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Mobsters & Movies: The Untold Story of Hollywood’s Dark Past


Retired Intelligence Detective Gary Jenkins brings you the best in mob history with his unique perception of the mafia. Join Gary in his interview with author Jeffrey Sussman, who penned the revealing book “Tinseltown Gangsters: The Rise and Decline of the Mob in Hollywood.” Discover the untold stories behind the glamorous facades of the movie industry, where figures like Mickey Cohen wielded immense influence, and shocking events like the Lana Turner murder of Johnny Stompanato sent shockwaves through the silver screen.
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[00:00:00] Welcome all you wiretappers. Glad to be back here in studio of Gangland Wire. I’ve got one of our good friends who’s been on the show many times from New York City.
Jeffrey Sussman. Welcome, Jeffrey. Glad to be here, Gary. It’s really nice to see you again. Yeah, I sure wish we could have met up when I was in New York that time. That would have been fun. I was, every once in a while I’ll meet somebody I only know through the camera here. It’s always a lot of fun. Well, well, I hope you come to New York again soon.
I’ll let you know. I’ll give you a little more advanced warning next time. I didn’t tell you anything until I was there almost getting ready to go or something, but anyhow. Right. You have a new book. You have several books out there, and we’ve talked about several of them. You know, of note, I just had a guy on my Facebook page post something about, he posted a picture of your book, Boxing and the Mob, and talked about that book.
And so I, commented on their hanging on. Here’s an interview with the author and somebody else said, yeah, he said, that’s how I found the book. So, [00:01:00] so it does work. I’m glad to know that I’m going to have to make you my agent, Gary. Yeah, really? I need to get a piece of this action here, man. That’s right. You have 10, 10 percent coming to you.
And don’t hold out on me, man. I won’t. I’ll be very generous. I’ll have to send Guido from the North end there to see you
anyhow, he has a new book, Tinseltown gangsters. There it is guys. And I’ll have links to it and I’ll have links to his Arthur’s page because he is got several. You’ve got one about now I can’t remember the titles. If you can remember ’em, want you to recite ’em off to the guys. You’ve got so many, you’re pretty prolific.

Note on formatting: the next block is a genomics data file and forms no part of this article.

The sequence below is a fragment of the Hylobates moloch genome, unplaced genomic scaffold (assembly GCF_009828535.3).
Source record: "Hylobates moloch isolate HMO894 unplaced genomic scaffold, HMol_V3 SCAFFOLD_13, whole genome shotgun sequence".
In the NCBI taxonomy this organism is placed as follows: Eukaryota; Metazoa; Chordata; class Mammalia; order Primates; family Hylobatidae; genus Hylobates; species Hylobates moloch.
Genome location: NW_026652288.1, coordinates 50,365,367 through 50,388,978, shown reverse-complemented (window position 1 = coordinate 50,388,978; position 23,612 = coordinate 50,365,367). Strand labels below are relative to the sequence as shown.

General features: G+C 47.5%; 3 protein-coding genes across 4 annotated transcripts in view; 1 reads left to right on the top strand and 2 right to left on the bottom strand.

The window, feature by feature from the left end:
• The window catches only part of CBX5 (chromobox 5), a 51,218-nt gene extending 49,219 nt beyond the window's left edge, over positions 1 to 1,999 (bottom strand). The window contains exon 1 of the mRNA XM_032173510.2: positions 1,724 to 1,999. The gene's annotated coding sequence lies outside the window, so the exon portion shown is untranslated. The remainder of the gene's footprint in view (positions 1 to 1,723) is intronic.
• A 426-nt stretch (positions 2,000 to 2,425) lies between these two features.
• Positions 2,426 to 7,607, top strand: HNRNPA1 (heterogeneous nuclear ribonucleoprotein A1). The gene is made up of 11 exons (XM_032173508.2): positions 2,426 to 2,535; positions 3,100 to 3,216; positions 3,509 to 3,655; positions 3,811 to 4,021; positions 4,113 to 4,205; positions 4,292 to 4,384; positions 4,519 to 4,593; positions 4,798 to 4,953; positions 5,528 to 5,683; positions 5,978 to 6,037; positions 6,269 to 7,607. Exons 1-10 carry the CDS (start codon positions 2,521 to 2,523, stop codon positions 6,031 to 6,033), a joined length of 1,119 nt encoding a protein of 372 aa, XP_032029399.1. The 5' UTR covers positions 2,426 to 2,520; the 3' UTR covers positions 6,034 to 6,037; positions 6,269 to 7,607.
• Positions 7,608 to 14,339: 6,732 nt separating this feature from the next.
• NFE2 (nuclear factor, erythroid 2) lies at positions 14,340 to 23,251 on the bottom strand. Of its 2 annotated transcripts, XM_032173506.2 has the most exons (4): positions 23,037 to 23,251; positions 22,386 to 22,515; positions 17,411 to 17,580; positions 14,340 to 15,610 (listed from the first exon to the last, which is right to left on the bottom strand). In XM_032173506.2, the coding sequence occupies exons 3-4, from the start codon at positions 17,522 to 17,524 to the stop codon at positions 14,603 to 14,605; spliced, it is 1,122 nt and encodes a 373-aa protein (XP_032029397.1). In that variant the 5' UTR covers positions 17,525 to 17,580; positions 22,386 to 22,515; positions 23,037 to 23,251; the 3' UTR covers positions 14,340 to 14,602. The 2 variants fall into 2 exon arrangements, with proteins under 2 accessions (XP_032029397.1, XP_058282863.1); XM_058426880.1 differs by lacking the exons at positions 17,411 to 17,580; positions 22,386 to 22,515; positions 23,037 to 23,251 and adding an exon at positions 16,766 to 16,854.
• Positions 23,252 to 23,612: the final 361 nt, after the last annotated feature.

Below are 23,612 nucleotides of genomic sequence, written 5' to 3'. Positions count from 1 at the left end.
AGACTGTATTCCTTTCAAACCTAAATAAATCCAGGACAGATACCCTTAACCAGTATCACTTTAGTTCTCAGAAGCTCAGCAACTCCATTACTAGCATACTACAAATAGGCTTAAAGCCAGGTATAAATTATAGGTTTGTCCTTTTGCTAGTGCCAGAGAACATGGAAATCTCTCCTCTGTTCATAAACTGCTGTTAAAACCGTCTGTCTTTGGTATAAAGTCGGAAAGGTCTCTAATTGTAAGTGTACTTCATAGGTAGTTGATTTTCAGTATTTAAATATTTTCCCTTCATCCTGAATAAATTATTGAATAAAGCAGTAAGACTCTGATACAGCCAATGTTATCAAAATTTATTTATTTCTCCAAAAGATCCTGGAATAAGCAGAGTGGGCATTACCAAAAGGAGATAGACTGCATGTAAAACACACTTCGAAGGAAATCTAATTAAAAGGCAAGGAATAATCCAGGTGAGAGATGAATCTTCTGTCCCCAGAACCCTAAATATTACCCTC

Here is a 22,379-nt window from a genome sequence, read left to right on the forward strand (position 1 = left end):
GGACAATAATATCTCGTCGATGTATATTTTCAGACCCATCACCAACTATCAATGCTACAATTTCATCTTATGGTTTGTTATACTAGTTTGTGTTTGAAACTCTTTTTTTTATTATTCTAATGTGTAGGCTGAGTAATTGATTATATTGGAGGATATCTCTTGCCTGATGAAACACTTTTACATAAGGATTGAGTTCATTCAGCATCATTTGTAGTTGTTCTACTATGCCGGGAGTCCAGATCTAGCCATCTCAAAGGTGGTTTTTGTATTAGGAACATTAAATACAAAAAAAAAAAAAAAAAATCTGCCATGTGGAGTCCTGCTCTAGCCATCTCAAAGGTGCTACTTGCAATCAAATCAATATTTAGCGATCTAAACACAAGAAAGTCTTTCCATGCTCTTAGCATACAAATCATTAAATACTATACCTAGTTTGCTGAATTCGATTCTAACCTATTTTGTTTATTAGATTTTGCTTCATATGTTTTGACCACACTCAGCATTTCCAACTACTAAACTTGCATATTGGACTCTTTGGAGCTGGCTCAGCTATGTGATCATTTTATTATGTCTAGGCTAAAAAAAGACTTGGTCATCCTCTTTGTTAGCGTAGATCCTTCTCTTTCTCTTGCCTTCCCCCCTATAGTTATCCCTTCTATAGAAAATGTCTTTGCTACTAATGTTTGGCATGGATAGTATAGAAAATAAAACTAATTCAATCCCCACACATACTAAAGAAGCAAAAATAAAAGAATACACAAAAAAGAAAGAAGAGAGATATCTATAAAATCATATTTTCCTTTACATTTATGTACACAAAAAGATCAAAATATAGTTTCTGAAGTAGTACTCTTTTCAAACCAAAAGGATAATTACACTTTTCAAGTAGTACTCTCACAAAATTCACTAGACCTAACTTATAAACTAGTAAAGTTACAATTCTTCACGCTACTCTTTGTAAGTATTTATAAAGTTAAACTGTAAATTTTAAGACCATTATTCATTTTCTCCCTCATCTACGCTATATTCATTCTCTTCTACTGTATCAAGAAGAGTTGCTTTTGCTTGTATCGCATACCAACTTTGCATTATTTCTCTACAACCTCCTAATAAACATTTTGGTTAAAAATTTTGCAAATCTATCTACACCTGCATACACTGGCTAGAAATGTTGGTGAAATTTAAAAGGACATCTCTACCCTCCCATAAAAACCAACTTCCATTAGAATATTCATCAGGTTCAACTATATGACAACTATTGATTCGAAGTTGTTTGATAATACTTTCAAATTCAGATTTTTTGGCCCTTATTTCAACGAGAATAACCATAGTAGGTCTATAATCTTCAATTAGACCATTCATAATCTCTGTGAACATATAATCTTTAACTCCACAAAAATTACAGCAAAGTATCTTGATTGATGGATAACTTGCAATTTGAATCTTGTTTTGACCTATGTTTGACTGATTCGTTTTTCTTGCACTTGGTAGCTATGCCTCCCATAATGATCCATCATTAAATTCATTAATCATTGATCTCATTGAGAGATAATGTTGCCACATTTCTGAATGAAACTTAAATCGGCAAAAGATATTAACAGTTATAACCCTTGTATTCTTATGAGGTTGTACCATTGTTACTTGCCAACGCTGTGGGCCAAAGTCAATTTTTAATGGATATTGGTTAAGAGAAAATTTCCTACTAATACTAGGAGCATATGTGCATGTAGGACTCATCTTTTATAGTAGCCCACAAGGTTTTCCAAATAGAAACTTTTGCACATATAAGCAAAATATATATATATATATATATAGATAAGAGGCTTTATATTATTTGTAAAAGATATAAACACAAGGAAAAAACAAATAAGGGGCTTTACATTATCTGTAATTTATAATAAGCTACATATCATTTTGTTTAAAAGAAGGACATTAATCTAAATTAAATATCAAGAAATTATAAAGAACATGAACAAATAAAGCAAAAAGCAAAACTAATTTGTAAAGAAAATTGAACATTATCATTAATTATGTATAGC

Well, well, the, the, the books that I’ve written about organized crime were big Apple gangsters, the Rise in Decline of the Mob in New York since City Gangsters the Rise and Decline of the Mob in Las Vegas, boxing in the Mob. And now this new one Tinseltown Gangsters the Rise and Decline of the Mob in Hollywood.
Cool. So this is the one we want to [00:02:00] talk about. The rise and decline of the mob in Hollywood. And it’s, it’s really an interesting story because they kind of had a, a small, I think the word is nascent, but we won’t use that word, a small beginner kind of a mob out there. The Dragna family was, was kind of in control, but it was really just like Las Vegas.
It was pretty wide open for the Eastern mobs to come out and do something. And so they moved out and Bugsy Siegel was one of the first guys that we really know about that moved out, which, you know, the, the decline of Bugsy Siegel just led to a whole different group of mobsters coming out from Chicago.
And, and it just, you know, that, that was a pivotal moment, I would say. So Jeffrey, let’s talk a little bit. What’d you learn about kind of the, the decline of Bugsy Siegel? We know it was a New York mobster that came out and to put a casino in Las Vegas. So go ahead. Well He was originally sent out to control the [00:03:00] racing wildfire that all the bookies had to subscribe to.